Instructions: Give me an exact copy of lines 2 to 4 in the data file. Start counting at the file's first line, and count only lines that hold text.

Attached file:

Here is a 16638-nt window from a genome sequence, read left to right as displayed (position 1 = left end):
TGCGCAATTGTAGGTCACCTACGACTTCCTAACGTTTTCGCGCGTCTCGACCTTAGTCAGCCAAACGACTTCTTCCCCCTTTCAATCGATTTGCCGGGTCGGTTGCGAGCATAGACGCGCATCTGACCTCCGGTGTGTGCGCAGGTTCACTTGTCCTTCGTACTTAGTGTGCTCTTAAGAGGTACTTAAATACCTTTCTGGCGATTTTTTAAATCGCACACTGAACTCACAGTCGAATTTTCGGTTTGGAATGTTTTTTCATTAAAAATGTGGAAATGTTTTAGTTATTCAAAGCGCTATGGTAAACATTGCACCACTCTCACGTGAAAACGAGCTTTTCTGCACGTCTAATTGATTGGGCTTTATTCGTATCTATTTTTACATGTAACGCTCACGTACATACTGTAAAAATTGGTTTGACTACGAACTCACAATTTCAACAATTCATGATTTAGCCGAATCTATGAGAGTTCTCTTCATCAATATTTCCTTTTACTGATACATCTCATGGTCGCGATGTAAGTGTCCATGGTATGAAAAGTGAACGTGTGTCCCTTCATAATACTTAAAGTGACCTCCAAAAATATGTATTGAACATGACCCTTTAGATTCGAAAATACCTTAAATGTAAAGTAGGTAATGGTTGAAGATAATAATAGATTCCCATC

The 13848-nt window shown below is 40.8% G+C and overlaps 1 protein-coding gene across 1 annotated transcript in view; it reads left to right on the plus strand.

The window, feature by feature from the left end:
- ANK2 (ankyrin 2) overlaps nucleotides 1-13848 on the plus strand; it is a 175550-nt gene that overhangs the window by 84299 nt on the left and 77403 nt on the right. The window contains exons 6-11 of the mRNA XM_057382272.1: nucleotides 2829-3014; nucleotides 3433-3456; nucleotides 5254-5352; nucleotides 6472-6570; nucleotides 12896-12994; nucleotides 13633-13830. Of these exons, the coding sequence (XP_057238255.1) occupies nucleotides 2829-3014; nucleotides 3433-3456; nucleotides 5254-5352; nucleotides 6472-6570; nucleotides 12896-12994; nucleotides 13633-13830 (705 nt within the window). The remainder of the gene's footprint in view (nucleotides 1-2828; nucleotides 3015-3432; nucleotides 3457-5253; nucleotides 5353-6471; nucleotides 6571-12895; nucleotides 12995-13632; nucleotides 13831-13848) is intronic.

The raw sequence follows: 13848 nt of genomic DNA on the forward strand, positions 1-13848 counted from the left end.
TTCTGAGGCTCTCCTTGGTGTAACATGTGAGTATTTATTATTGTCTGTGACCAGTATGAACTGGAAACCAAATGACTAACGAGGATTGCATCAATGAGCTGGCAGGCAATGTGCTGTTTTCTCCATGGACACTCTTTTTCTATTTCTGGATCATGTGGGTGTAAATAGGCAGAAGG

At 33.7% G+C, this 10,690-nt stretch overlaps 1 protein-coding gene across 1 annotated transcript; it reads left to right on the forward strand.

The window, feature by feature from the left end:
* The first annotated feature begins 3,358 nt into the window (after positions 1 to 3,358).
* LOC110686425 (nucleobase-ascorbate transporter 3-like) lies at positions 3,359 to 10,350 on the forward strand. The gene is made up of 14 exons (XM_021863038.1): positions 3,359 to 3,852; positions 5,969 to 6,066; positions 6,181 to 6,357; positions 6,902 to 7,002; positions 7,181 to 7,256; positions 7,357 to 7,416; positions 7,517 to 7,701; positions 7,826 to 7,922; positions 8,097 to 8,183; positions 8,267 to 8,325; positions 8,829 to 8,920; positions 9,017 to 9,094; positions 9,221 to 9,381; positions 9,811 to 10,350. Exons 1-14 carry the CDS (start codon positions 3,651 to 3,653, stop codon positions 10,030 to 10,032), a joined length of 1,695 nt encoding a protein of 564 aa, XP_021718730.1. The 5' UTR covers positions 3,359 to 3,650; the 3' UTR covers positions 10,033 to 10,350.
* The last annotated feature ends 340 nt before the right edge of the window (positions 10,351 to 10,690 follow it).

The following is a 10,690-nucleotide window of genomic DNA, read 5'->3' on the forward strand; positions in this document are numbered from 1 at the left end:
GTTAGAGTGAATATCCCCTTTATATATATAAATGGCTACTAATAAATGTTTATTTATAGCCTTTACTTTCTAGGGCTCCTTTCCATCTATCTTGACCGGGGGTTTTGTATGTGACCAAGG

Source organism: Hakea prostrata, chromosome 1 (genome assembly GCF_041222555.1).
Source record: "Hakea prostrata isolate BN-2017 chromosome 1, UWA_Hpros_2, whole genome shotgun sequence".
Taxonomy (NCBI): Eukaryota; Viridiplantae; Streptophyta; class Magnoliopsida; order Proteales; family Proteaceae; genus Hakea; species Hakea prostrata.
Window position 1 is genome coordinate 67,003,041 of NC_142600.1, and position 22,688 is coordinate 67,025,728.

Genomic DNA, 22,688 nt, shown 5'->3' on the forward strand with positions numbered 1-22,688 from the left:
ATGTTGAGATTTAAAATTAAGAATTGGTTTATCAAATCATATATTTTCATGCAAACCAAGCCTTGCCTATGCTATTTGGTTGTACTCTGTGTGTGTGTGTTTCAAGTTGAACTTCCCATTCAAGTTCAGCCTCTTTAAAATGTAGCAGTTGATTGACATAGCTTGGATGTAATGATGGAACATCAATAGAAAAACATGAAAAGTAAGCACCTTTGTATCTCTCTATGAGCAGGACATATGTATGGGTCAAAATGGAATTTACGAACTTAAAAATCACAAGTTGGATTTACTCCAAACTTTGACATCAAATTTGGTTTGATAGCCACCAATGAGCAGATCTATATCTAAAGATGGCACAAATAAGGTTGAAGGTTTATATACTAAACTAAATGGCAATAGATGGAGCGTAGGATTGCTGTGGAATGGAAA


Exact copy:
TGCGCAATTGTAGGTCACCTACGACTTCCTAACGTTTTCGCGCGTCTCGACCTTAGTCAGCCAAACGACTTCTTCCCCCTTTCAATCGATTTGCCGGGTCGGTTGCGAGCATAGACGCGCATCTGACCTCCGGTGTGTGCGCAGGTTCACTTGTCCTTCGTACTTAGTGTGCTCTTAAGAGGTACTTAAATACCTTTCTGGCGATTTTTTAAATCGCACACTGAACTCACAGTCGAATTTTCGGTTTGGAATGTTTTTTCATTAAAAATGTGGAAATGTTTTAGTTATTCAAAGCGCTATGGTAAACATTGCACCACTCTCACGTGAAAACGAGCTTTTCTGCACGTCTAATTGATTGGGCTTTATTCGTATCTATTTTTACATGTAACGCTCACGTACATACTGTAAAAATTGGTTTGACTACGAACTCACAATTTCAACAATTCATGATTTAGCCGAATCTATGAGAGTTCTCTTCATCAATATTTCCTTTTACTGATACATCTCATGGTCGCGATGTAAGTGTCCATGGTATGAAAAGTGAACGTGTGTCCCTTCATAATACTTAAAGTGACCTCCAAAAATATGTATTGAACATGACCCTTTAGATTCGAAAATACCTTAAATGTAAAGTAGGTAATGGTTGAAGATAATAATAGATTCCCATC

The 13848-nt window shown below is 40.8% G+C and overlaps 1 protein-coding gene across 1 annotated transcript in view; it reads left to right on the plus strand.

The window, feature by feature from the left end: